Divorced and retired, Tony Webster, an aging Londoner and vintage camera shop owner, whittles down the solitude of his isolated existence by keeping an affectionate relationship with his ex-wife, Margaret, and by accompanying his nearly full-term pregnant daughter, Susie, to antenatal courses. However, the unexpected arrival of an unsettling letter will disrupt the fine balance of things in Tony’s orderly life, reconnecting him with his first love from college, Veronica, and the nostalgic, yet clouded memories of a distant past. Inevitably, as Tony scavenges for bits and pieces through flashbacks, the out-of-focus picture of his youth will gradually sharpen, nevertheless, is he ready to face the truth?
User Reviews: The English film The Sense of an Ending (2017) was directed by Ritesh Batra. This excellent movie has an all-star cast. Jim Broadbent portrays Tony Webster, a divorced man who is technically retired, but who runs a camera repair shop that specializes in Leica cameras. Dame Harriet Walter plays Margaret Webster, his divorced wife. They have a grown daughter Susie (Michelle Dockery) who is a pregnant, partner-less lesbian. Charlotte Rampling plays Veronica Ford. She holds a secret that is the key to a critical moment in Tony’s life that took place 50 years earlier.
Jim Broadbent is one of the greatest actors of the late 20th and early 21st Century. I’ve seen him in many films, and he always inhabits his role as if he were, indeed, that person. Dame Margaret Webster is a fine actor, and has appeared in dozens of movies and made-for-TV specials. However, I think the only time I’ve seen her on screen was as the vile Fanny Dashwood in Sense and Sensibility (1995). She does a highly professional job as a embittered woman, whose life is absorbed by her business interests.
Michelle Dockery looks as if she just changed costumes and walked into this movie from Downton Abbey. She is always angry and depressed. For the record, her part is small and non-central in this film. I think she wants to broaden her range, but that didn’t happen here. Could she ever star in a comedy?
Charlotte Rampling was one of the most beautiful women in movies. At age 70, she still is one of the most beautiful women in movies. She is not only beautiful, but she is a consummate actor who is made for this role.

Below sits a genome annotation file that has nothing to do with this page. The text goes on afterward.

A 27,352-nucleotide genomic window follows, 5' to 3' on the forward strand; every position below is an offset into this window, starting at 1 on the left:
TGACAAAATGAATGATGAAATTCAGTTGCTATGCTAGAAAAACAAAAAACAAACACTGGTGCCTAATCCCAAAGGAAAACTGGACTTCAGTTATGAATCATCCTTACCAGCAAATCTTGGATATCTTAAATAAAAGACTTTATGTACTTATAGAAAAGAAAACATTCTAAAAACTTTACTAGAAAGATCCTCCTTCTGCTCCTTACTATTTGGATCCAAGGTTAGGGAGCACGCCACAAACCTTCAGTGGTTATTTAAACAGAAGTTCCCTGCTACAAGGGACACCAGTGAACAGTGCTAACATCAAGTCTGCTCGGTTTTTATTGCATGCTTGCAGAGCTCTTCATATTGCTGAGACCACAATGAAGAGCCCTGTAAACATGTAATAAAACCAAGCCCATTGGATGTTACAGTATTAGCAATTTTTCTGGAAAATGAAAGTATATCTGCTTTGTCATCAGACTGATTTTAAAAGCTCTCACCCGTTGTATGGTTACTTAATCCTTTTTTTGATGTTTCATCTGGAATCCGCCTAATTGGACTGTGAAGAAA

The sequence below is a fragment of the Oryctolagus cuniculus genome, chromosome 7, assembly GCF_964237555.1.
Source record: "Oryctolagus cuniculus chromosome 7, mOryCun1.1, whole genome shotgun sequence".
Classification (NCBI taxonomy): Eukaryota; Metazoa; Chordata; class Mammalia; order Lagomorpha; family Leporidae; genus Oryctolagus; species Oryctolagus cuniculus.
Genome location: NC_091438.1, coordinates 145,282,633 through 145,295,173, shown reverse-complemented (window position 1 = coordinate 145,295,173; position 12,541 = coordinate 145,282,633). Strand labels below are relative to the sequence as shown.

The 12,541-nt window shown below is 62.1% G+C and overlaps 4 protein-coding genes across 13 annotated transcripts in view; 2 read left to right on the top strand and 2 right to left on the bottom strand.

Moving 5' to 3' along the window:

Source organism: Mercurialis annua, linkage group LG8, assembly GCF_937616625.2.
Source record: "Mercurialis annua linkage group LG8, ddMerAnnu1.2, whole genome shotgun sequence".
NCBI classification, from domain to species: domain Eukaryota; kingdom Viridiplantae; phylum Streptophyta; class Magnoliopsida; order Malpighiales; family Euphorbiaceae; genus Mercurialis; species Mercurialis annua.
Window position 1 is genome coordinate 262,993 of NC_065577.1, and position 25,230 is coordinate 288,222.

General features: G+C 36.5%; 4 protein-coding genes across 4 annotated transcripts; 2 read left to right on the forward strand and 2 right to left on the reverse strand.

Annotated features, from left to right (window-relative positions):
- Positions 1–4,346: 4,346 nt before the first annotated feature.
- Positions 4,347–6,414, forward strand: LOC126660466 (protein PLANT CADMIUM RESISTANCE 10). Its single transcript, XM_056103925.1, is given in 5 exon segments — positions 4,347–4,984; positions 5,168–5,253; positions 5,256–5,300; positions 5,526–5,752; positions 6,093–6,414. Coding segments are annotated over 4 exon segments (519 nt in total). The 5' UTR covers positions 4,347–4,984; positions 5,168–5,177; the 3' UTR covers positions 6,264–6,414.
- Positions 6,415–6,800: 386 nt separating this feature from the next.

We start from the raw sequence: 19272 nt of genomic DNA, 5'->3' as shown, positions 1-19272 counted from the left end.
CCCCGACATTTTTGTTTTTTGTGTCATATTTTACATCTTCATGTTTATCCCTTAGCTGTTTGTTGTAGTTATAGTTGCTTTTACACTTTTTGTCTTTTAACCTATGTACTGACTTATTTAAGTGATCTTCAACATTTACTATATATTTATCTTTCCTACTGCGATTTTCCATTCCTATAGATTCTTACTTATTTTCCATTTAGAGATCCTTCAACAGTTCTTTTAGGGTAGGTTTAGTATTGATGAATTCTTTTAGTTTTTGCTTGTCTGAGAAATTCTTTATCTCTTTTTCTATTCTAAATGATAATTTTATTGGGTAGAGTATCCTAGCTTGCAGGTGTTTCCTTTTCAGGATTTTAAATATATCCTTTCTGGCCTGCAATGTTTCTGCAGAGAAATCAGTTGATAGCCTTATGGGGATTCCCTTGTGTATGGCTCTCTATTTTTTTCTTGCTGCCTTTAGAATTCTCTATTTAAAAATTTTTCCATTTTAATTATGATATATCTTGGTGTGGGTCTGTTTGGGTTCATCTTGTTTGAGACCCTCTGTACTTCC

This film is complicated. About 75% of it takes place in present time, and about 20% takes place in flashback. (The other 5% are dream and imaginary scenes, when the present enters into the past.) You’ll have to pay close attention or you’ll miss the point. In fact, during the middle of the film, I missed the point. However, towards the end, it all came together and made sense.
(Incidentally, there’s a tedious sequence in the beginning, when Tony gets a certified letter, and he almost opens it, then he sort of opens it, then he opens it and doesn’t read it, and finally, finally reads it. The letters starts off the entire plot, so he needs to read it, and we need to know what it says. That’s the only weak part of the movie.)
We saw this film at the excellent Little Theatre in Rochester, NY. Even though it’s meant to be seen on the large screen, it will work well on the small screen. This movie has a ridiculously low IMDb rating of 6.5. It’s much better than that. This is one of those ratings that you have to ignore. Don’t miss this movie just because it’s rated so low.
P.S. Relevant to The Sense of an Ending: The Moving Finger writes; and, having writ, Moves on: nor all thy Piety nor Wit. Shall lure it back to cancel half a Line, Nor all thy Tears wash out a Word of it." From the Rubaiyat of Omar Khayyam.